Tag Archives: high school

The Goal 

August 30, 2017 by
Photography by Sarah Lemke

Jose Soria’s summer vacation was not about sleeping in late and hanging out aimlessly. To the contrary, Soria spent the long, hot days of June, July, and August taking summer classes—not because he had to—but because he wanted to.

His preference for learning over spending his days at the beach began when he found out after his freshman year that his school offers students the opportunity to take college courses alongside their regular coursework. “I looked into the general education class requirements to get into the nursing program and started taking those,” he said. “I’d rather take them now instead of waiting to take them when I get to college.”

As a result, he’ll begin college with some of his required classes already completed, decreasing the overall time, and money, he’ll spend in college before he can begin his career.

He enjoys the opportunity to take these classes now while still in high school. He says this program is different from taking AP classes. “They’re similar to AP classes, but in AP classes you have to take an exam to see if you’re eligible for the college credit. What I’m doing now is [joint enrollment] with Iowa Western Community College.”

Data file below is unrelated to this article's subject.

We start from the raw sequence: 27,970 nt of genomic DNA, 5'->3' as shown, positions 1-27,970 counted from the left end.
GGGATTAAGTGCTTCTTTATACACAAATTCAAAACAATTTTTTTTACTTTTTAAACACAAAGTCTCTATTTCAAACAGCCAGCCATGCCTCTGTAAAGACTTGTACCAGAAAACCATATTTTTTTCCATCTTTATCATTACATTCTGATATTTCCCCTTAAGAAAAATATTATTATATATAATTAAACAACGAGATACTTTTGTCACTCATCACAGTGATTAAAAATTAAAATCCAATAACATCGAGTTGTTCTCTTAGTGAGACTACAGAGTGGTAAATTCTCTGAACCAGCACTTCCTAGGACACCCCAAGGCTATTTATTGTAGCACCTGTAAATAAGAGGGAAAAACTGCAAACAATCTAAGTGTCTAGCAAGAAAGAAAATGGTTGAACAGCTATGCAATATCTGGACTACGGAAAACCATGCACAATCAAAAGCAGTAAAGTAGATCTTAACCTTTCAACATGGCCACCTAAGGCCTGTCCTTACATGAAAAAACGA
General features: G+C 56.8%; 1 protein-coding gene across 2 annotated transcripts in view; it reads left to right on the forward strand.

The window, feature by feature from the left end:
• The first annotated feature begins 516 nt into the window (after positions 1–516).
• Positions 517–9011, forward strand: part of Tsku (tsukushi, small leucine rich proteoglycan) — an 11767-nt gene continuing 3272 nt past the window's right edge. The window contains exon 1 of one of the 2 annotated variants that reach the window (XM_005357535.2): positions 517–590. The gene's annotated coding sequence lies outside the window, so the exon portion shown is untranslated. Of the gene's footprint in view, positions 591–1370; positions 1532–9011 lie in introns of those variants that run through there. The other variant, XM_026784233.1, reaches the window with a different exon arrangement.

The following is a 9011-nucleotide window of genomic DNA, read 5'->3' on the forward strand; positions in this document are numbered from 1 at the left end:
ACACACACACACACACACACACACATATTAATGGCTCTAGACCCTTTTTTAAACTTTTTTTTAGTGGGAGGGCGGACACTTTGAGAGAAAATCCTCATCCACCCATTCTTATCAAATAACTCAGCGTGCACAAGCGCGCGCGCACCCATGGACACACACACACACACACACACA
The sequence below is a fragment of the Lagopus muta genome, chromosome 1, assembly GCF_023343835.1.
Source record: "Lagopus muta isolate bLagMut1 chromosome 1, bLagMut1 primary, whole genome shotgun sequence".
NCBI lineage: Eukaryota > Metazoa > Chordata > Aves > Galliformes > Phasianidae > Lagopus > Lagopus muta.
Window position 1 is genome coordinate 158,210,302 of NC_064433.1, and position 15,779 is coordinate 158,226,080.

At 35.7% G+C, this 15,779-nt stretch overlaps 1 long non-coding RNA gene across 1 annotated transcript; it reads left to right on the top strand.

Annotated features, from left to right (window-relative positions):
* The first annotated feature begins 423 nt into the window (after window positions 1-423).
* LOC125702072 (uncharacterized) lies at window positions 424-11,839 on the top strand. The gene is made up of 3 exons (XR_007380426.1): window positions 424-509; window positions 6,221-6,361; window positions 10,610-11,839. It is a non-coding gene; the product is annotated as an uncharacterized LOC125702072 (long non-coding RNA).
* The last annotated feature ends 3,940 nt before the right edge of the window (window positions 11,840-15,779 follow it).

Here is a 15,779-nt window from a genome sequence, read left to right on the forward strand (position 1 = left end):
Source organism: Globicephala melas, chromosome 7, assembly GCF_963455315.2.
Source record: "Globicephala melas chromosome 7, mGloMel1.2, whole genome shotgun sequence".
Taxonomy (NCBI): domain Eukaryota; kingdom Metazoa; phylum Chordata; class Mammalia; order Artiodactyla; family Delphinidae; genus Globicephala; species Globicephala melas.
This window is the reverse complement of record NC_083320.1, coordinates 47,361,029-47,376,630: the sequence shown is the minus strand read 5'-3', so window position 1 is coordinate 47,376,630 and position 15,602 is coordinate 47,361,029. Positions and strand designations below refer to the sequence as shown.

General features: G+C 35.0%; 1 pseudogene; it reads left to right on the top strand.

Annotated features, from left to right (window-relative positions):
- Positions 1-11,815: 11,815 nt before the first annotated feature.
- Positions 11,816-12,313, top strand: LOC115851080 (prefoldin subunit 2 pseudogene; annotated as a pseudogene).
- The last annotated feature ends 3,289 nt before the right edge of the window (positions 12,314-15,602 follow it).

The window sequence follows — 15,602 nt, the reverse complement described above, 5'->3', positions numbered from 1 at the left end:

According to educateiowa.gov, the concurrent (or joint) enrollment program provides opportunities for high school students to enroll part-time in courses at or through community colleges. Per “Senior Year Plus,” concurrent enrollment courses are offered through contractual agreements between community colleges and school districts within their service area.

That means because Soria is a high-achieving high school student, he has taken courses ranging from college-level composition to intro to health care occupations, and the Council Bluffs School District paid the fees for those courses taken during the school year.

Soria hopes to go into the medicine field as a nurse, or working in surgery in some capacity. He’s drawn to the field because he wants the opportunity to “help a person out and make their day better.” His favorite classes are chemistry and health science, not surprisingly. He enjoys chemistry in particular because he is able to create something out of other things. Soria recently applied to volunteer at a local hospital and hopes to gain valuable experience in the medical field through volunteering.